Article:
teacher with papers

Part One: COPPA Clarified

I thought about doing this post in a series of myths. However, there is so much confusion around this United States federal law I thought being straight up about it might be a better strategy.

The Children’s Online Privacy and Protection Act (COPPA) was enacted in 2000. It pertains purely to advertisers’ collection of information from children under the age of 13: “This part implements the Children’s Online Privacy Protection Act of 1998, (15 U.S.C. 6501, et seq.,) which prohibits unfair or deceptive acts or practices in connection with the collection, use, and/or disclosure of personal information from and about children on the Internet. The effective date of this part is April 21, 2000.” http://goo.gl/ZzO4d

This law does not say children cannot be advertised to. This law does not say sites collecting personal information from students in schools need to be blocked by content filters or educators. Quite simply, COPPA states that advertisers need to have parent permission to access children’s personal information. It also stipulates that school officials can act in place of the parent in giving this permission.

COPPA was written in 1998, leagues of time from today given large shifts in technology. The FTC released proposed revisions to the Children’s Online Privacy Protection (COPPA) Rule on September 15, 2011.  The full text of the Notice of Proposed Rulemaking, along with the accompanying press announcement, can be found at: http://www.ftc.gov/opa/2011/09/coppa.shtm.

Additional information about the proposal can be found on the Business Center Blog at: http://business.ftc.gov/blog/2011/09/ftc-unveils-proposed-coppa-changes-comment. Comments may be filed online at: https://ftcpublic.commentworks.com/ftc/2011copparulereview through December 23, 2011. In reading the proposed changes I have found that the law is merely being updated. There are no gross changes in how it operates or the ideas behind why action was taken in the late 1990s.

teacher with papers

Teacher with Papers by Old Shoe Woman on Flickr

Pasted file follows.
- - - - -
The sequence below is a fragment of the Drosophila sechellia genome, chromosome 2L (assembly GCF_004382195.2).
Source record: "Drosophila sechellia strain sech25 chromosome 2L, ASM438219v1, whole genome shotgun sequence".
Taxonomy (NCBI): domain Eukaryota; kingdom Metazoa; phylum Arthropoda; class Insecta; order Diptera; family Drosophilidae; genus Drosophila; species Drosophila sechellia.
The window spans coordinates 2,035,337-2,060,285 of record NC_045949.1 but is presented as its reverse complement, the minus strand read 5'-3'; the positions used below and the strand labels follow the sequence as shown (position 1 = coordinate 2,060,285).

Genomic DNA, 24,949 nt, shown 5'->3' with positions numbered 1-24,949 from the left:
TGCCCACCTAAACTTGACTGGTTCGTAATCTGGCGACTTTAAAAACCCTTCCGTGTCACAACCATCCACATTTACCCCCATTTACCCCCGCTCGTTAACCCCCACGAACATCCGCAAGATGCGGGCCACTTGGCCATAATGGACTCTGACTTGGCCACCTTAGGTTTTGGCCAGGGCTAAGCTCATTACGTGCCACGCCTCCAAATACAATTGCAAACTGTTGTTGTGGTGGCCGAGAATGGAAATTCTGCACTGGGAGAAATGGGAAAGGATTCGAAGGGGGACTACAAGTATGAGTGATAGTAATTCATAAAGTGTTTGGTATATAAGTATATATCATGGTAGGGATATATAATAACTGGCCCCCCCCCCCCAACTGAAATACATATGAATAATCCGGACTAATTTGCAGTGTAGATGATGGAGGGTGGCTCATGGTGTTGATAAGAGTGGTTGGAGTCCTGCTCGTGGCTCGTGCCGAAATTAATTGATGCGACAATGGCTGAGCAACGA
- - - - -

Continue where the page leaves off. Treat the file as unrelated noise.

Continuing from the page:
In Oregon, we’ve always used the stipulation in COPPA stating that as teachers we can equalize access to resources by acting in place of the parent. Here’s a section from the FTC website:

“COPPA allows teachers to act on behalf of a parent during school activities online, but does not require them to do so. That is, the law does not require teachers to make decisions about the collection of their students’ personal information. Check to see whether your school district has a policy about disclosing student information.” http://www.ftc.gov/bcp/edu/pubs/consumer/tech/tec10.shtm

Federal Trade Commission Seal

Federal Trade Commission Seal

I’ve always trusted that the law was behind me as an educator in this respect and have never once felt like I was personally at risk for acting in place of the parent. That may be naive, but if they want to sue me for something like this I think, “Bring it on”! If I’m proactive with policy, conversations, training and classroom management the chance of problems decreases significantly. I’m quite thankful for COPPA legislation. Since 2000, COPPA has given me a great starting point to talk to audiences about its purpose and the necessity of educating young people about media literacy. As people in the two IT camps (information and instructional) we have been standing behind this law and its cousin, CIPA and using them as an excuse for not giving kids access for far too long.

Corin Richards

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